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List of female governors in the United States


List of female governors in the United States


As of January 10, 2023, 49 women have served or are serving as the governor of a U.S. state (2 acting governors due to vacancies) and 3 women have served or are serving as the governor of an unincorporated U.S. territory. 2 women have served or are serving as Mayor of the District of Columbia. Currently, 12 women are serving as governors of U.S. states, along with the Mayor of the District of Columbia Muriel Bowser and territorial governor Lou Leon Guerrero of Guam. Of the current state governors, 8 are Democrats and 4 are Republicans.

Madeleine Kunin is the oldest living former female governor at 90.

The first woman to act as governor was Carolyn B. Shelton, who served as Acting Governor of Oregon for one weekend – 9 a.m. Saturday, February 27, through 10 a.m. Monday, March 1, 1909. The outgoing governor, George Earle Chamberlain, had been elected to the U.S. Senate and had to leave for Washington, D.C., before his term was over; the incoming governor, Frank W. Benson, had become ill and could not assume office early. Chamberlain left Shelton, his secretary, in charge for the weekend. It was another three and a half years before women were allowed to vote in Oregon.

The first woman acting governor to be entrusted with substantial duties while in office was Soledad Chávez de Chacón, who held the powers and duties of Governor of New Mexico for two weeks in 1924 while Governor James F. Hinkle attended the Democratic Convention in New York. Lieutenant Governor José A. Baca had died in May, so Chacón, the Secretary of State, filled the position. Chacón said that she believed that her 1924 elevation was the first time in the United States that a woman had been called on to assume the responsibilities of the governor.

The first woman to assume office as governor pursuant to a special election was Nellie Tayloe Ross of Wyoming (widow of late Governor William B. Ross, served from January 1923 to October 1924), who was elected on November 4, 1924, and sworn in on January 5, 1925. Wyoming was the first state to provide women's suffrage after New Jersey had abolished it in 1807. Miriam A. Ferguson of Texas won the general election of November 3, 1924, and was sworn in on January 20, 1925. Her husband, former governor James Edward Ferguson, had been impeached and removed from office in 1917. The first woman elected governor who was not the wife or widow of a past state governor was Ella T. Grasso of Connecticut, elected in 1974 and sworn in on January 8, 1975.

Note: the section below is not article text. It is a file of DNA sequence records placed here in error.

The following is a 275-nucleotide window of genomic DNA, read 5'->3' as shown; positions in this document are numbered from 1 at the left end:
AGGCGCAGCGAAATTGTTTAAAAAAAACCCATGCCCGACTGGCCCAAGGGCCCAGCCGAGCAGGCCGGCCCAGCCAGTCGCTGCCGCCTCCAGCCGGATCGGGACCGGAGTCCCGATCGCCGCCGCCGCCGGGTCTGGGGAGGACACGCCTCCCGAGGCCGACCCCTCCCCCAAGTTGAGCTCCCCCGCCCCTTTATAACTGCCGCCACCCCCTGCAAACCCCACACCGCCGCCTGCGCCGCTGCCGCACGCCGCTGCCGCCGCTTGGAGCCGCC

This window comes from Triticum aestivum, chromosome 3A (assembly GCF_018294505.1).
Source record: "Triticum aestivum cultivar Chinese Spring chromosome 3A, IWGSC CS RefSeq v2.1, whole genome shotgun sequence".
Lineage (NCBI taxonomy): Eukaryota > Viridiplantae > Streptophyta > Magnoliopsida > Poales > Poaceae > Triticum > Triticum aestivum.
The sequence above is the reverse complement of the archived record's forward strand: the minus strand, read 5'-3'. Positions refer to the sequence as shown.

To date, no woman has ever changed parties during her gubernatorial term or has been elected as a third party member or an independent.

Alabama, Arizona, Connecticut, and New Mexico are the only states to have elected women as governors from both major parties. Arizona was the first state where a woman followed another woman as governor (they were from different parties). Arizona also has had the most with 5, and is the first state to have 3 women in a row serve as governor.

A record 12 out of 50 state governorships have been held by women since Sarah Huckabee Sanders was inaugurated as Governor of Arkansas on January 10, 2023.

As of January 10, 2023, 18 states have never had a female governor: California, Colorado, Florida, Georgia, Idaho, Illinois, Indiana, Maryland, Minnesota, Mississippi, Missouri, Nevada, North Dakota, Pennsylvania, Tennessee, Virginia, West Virginia and Wisconsin. 4 states (Minnesota, Mississippi, Tennessee, and Utah) have never seen a major party nominate a woman in a gubernatorial election, although one woman has served as governor of Utah and 9 consecutive lieutenant governors have been women in Minnesota, from 1983 to the present day.

3 women of color have been state governors: Susana Martinez and Michelle Lujan Grisham of New Mexico (both Hispanic) and Nikki Haley of South Carolina (Indian American). Martinez and Haley are both Republican; Lujan Grisham is a Democrat. Additionally, all 5 women who governed an insular area have been of an ethnic minority group: Sharon Pratt and Muriel Bowser of Washington, D.C. (both African American), Sila María Calderón and Wanda Vázquez Garced of Puerto Rico (both Hispanic) and Lou Leon Guerrero of Guam (Pacific Islander), all Democratic, with the exception of Vázquez Garced, who is a Republican.

Incumbent governors are in bold.

  • List of first gentlemen in the United States
  • List of female lieutenant governors in the United States
  • List of female first ministers in Canada
  • List of female heads of government in Australia
  • "History of Women Governors" Center for American Women and Politics, Eagleton Institute of Politics, Rutgers, The State University of New Jersey

Text submitted to CC-BY-SA license. Source: List of female governors in the United States by Wikipedia (Historical)